Architecture and Mathematics from Antiquity to the Future, Volume 2: The 1500s to the Future
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Every age and every culture has relied on the incorporation of mathematics in their works of architecture to imbue the built environment with meaning and order. Mathematics is also central to the production of architecture, to its methods of measurement, fabrication and analysis. This two-volume edited collection presents a detailed portrait of the ways in which two seemingly different disciplines are interconnected. Over almost 100 chapters it illustrates and examines the relationship between architecture and mathematics. Contributors of these chapters come from a wide range of disciplines and backgrounds: architects, mathematicians, historians, theoreticians, scientists and educators. Through this work, architecture may be seen and understood in a new light, by professionals as well as non-professionals.
Volume II covers architecture from the Late Renaissance era, through Baroque, Ottoman, Enlightenment, Modern and contemporary styles and approaches. Key figures covered in this volume include Palladio, Michelangelo, Borromini, Sinan, Wren, Wright, Le Corbusier, Breuer, Niemeyer and Kahn. Mathematical themes which are considered include linear algebra, tiling and fractals and the geographic span of the volume’s content includes works in the United States of America and Australia, in addition to those in Europe and Asia.
(Stevenson 2005). This structure, consisting of a column on an orthogonal prism base, contained a zenith telescope, an instrument which could be used to measure gravitational affects or the position of stars. The final chapter in Part VIII is about Claude Perrault’s Observatoire de Paris. Designed around the same time as the Great Fire of London, this building was originally intended to house the Paris Academy of Sciences. In ‘Practical and Theoretical Applications of Geometry in Perrault’s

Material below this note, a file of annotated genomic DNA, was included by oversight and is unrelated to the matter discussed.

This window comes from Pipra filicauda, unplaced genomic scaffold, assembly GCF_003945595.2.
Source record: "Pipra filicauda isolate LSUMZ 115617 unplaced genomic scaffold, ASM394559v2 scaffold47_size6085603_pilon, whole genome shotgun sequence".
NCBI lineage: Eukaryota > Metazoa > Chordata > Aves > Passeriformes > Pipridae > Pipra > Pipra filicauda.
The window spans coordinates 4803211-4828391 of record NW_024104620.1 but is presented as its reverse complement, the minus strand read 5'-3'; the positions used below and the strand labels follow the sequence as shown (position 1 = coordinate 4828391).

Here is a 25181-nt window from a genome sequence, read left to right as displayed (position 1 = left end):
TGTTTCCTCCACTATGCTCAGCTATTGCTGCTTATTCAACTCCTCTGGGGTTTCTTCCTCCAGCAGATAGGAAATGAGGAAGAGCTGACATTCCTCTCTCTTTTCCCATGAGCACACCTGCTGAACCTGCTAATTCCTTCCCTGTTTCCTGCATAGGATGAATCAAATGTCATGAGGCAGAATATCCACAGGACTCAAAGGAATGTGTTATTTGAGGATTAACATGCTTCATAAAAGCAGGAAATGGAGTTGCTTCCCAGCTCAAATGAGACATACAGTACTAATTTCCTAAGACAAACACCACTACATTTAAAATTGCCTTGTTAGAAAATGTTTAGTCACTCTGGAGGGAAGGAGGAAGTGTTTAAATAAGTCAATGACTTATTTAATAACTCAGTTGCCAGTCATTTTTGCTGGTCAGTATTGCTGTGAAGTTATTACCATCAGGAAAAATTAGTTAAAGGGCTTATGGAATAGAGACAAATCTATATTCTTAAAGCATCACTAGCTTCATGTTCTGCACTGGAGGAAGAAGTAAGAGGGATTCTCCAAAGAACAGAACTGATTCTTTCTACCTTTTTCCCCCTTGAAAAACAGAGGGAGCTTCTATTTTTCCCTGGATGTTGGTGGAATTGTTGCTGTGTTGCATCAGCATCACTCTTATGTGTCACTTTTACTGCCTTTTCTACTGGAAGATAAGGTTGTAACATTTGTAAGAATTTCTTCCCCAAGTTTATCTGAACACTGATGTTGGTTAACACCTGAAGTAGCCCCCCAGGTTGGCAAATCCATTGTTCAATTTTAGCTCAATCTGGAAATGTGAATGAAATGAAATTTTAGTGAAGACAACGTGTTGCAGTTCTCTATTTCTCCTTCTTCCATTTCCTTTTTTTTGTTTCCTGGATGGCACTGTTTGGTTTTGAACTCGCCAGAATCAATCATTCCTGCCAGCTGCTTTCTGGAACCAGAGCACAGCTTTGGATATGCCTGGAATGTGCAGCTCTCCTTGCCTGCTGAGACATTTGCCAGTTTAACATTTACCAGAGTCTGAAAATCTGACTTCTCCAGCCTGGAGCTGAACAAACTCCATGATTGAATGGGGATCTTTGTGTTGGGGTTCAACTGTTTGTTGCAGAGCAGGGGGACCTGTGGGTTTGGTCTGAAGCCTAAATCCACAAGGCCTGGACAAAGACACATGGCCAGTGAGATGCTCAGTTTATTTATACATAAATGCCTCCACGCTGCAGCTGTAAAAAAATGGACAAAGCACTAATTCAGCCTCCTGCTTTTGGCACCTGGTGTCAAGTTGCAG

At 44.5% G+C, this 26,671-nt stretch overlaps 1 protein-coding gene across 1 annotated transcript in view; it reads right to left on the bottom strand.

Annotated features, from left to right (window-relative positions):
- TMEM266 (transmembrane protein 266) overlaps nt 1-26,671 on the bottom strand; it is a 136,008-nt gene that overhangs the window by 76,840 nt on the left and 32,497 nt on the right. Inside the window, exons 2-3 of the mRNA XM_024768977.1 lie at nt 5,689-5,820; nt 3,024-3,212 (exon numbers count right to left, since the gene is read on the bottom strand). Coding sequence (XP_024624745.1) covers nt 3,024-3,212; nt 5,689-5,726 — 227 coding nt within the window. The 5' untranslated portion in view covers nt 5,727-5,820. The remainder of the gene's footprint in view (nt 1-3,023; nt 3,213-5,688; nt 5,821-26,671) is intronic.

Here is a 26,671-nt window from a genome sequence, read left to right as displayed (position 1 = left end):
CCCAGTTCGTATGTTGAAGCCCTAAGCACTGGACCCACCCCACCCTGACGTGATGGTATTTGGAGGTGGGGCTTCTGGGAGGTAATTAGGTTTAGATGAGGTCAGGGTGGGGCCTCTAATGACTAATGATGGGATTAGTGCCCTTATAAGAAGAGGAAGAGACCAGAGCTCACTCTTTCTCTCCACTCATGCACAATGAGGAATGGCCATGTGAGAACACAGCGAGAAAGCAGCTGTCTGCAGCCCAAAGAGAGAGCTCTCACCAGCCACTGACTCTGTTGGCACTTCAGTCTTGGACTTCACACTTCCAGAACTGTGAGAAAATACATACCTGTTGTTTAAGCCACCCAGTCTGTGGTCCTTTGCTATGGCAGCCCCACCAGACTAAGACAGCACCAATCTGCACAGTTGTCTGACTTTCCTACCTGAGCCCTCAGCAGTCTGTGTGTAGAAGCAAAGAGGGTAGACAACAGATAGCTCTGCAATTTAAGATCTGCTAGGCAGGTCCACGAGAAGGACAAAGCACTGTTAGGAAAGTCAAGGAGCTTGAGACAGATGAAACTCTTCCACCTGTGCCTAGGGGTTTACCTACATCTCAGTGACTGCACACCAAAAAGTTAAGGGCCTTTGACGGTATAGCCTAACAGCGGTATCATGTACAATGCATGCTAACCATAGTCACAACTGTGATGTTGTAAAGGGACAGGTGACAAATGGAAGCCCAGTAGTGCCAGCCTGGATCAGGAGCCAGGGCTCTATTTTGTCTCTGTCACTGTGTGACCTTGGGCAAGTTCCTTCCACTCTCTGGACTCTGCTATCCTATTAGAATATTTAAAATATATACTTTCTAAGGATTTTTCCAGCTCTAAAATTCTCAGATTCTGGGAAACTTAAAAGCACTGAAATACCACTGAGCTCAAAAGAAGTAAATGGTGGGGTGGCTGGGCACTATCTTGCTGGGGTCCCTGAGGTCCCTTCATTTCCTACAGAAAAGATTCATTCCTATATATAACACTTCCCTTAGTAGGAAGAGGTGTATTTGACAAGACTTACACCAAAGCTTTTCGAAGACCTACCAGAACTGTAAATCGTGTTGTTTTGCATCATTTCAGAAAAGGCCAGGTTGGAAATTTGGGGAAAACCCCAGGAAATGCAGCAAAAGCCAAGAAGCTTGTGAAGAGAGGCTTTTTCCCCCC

Surface in Architecture’ (Chap. 90) Michael Ostwald reminds the reader that throughout history systems of geometry have typically been used with a knowledge and transparent demonstration of the basic mathematical principles underpinning that geometry. These properties are often associated with beliefs in correct, right or ideal applications of knowledge in architecture (Watkin 1977; Evans 1997). Grouped under the general heading of ethical considerations, these values have shaped some of the
to the requirement of drawing the side elevation separately, a decisive step for achieving the accurate definition of depth grading, Alberti gave us the enigmatic indication that a small space (picciolo spazio) would 84 J.P. Xavier Fig. 52.9 Panoramic natural vision. Image: De Vries (1604) Fig. 52.10 Alberti’s modo ottimo by Francesco di Giorgio Martini (ca. 1490: fol. 33) be enough for its execution. This compression of the drawing frame allows us to think of the possibility of working
drawings showing an explicit interest in rotational symmetries. Because Vitruvius prescribed symmetry only for public buildings, the use of symmetry for house plans in the Quattrocento “required vigorous reinterpretation” (Hersey and Freedman 1992: 31). To this end, Cesare Cesariano was more than willing to “clarify and extend” Vitruvius’ notion of symmetry so that it applied to domestic as well as public architecture (Hersey and Freedman 1992: 33). Daniele Barbaro insisted that private houses
vestibule (Fig. 57.1). What follows is a description of our findings. Significant as they may be in terms of what they reveal about Michelangelo’s use of a proportional system, we have organized the present chapter in order to concentrate on a methodology of obtaining data, organizing it, and estimating its uncertainty. The intent is to begin to provide information that may help establish standards relating to these tasks. Description of the Surveying Method Here we briefly summarize the